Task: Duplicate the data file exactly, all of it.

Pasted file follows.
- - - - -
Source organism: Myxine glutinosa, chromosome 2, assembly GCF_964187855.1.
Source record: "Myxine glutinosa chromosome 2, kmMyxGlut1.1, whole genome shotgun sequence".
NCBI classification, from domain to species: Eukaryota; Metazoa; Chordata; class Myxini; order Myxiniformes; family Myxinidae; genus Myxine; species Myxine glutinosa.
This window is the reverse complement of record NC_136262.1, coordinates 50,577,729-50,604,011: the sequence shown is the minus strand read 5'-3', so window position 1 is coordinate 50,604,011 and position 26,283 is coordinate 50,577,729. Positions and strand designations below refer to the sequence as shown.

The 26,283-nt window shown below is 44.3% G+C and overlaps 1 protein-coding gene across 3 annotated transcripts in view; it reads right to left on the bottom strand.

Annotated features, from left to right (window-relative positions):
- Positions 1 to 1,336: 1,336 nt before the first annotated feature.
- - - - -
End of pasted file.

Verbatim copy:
Source organism: Myxine glutinosa, chromosome 2, assembly GCF_964187855.1.
Source record: "Myxine glutinosa chromosome 2, kmMyxGlut1.1, whole genome shotgun sequence".
NCBI classification, from domain to species: Eukaryota; Metazoa; Chordata; class Myxini; order Myxiniformes; family Myxinidae; genus Myxine; species Myxine glutinosa.
This window is the reverse complement of record NC_136262.1, coordinates 50,577,729-50,604,011: the sequence shown is the minus strand read 5'-3', so window position 1 is coordinate 50,604,011 and position 26,283 is coordinate 50,577,729. Positions and strand designations below refer to the sequence as shown.

The 26,283-nt window shown below is 44.3% G+C and overlaps 1 protein-coding gene across 3 annotated transcripts in view; it reads right to left on the bottom strand.

Annotated features, from left to right (window-relative positions):
- Positions 1 to 1,336: 1,336 nt before the first annotated feature.